For its part, the Bush administration announced that it had no intention of tallying the number of Iraqi civilians who were killed in the war.

…continued

FAIR USE NOTICE: This blog may contain copyrighted material. Such material is made available for educational purposes, to advance understanding of human rights, democracy, scientific, moral, ethical, and social justice issues, etc. This constitutes a ‘fair use’ of any such copyrighted material as provided for in Title 17 U.S.C. section 107 of the US Copyright Law. In accordance with Title 17 U.S.C. Section 107, the material on this site is distributed without profit to those who have expressed a prior interest in receiving the included information for research and educational purposes. If you wish to use copyrighted material from this site for purposes of your own that go beyond ‘fair use’, you must obtain permission from the copyright owner.

***

Neck Deep

by Robert Parry, Sam Parry and Nat Parry

Neck Deep Cover

order here

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It’s March 19 and Blogswarm Day! Posts on Iraq War by Lo

Mosaic News – 3/18/08: World News from the Middle East

Dandelion Salad

Warning

.

This video may contain images depicting the reality and horror of war and should only be viewed by a mature audience.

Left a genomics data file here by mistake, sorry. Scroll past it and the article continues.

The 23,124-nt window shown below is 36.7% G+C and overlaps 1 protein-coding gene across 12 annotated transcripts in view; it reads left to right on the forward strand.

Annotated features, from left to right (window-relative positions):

linktv

More: http://linktv.org/originalseries
“Iraqi Accordance Front Boycott National Reconciliation,” Al Jazeera TV, Qatar
“Iraq War May Cost 3 Trillion Dollars,” Dubai TV, UAE
“Interview With Tortured Iraqi Prisoner,” Al Arabiya TV, UAE
“Shabaan Trial Resumes,” Al-Iraqiya TV, Iraq
“High Security During Holiday,” IBA TV, Israel
“Iran Bypassing Sanctions,” Al Arabiya TV, UAE
“Prisoner Sami Al Haj,” Al Jazeera English, Qatar
Produced for Link TV by Jamal Dajani.

Vodpod videos no longer available. from www.youtube.com posted with vodpod

.

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It’s March 19 and Blogswarm Day! Posts on Iraq War by Lo

Al Jazeera’s ‘The War In America’ (videos; Iraq)

Six Questions for Aram Roston – Author of ‘The Man Who Pushed America to War’

Dandelion Salad

By Scott Horton
ICH

03/19/08 “Harpers

This week we mark the fifth anniversary of the U.S. invasion of Iraq to topple the regime of Saddam Hussein. The perfect book for the week is NBC reporter Aram Roston’s deep probe into the life of Ahmad Chalabi and the role he played in making the case for an invasion of Iraq and in directing the early stages of the occupation, which by consensus is now viewed as disastrous. Roston has worked at NY1 News as a police reporter, as a correspondent at CNN, and most recently has been a producer for the investigative unit at the NBC Nightly News, where his work has been honored with two Emmys. He has published investigative stories in a number of major magazines.